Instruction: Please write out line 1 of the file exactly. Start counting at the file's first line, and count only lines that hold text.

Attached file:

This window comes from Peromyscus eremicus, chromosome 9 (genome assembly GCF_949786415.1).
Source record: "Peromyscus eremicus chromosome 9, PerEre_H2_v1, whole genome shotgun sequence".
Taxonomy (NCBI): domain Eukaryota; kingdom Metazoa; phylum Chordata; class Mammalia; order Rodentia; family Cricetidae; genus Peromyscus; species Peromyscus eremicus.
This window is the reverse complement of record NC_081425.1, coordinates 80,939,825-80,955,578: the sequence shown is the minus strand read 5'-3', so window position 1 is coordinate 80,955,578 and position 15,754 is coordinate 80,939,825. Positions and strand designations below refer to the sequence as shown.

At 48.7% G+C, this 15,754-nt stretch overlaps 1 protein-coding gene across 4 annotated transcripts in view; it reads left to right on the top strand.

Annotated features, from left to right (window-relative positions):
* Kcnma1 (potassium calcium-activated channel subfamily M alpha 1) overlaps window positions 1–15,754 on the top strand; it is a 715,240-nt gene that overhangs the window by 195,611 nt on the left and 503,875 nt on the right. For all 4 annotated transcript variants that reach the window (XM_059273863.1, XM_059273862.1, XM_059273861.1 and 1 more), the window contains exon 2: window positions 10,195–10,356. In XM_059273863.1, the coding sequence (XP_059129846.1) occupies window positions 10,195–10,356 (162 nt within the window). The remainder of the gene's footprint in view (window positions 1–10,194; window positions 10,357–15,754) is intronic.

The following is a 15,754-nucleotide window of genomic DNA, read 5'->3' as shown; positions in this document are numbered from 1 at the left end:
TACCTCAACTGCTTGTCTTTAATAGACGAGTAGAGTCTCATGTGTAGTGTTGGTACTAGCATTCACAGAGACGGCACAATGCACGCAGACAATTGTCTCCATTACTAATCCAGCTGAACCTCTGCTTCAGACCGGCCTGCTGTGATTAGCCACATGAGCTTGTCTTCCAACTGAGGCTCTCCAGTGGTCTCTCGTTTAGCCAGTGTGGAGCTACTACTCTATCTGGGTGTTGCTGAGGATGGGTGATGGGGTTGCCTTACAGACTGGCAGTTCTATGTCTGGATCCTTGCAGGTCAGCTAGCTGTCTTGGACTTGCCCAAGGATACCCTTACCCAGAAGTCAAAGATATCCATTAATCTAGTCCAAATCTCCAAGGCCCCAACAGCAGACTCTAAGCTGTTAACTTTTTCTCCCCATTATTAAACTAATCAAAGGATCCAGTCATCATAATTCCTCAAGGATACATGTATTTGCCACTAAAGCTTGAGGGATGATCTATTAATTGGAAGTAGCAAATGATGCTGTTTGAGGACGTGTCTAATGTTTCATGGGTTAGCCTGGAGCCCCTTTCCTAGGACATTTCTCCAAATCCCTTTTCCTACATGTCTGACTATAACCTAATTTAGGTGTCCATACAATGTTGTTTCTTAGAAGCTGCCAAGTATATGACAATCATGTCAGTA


This window comes from Peromyscus eremicus, chromosome 9 (genome assembly GCF_949786415.1).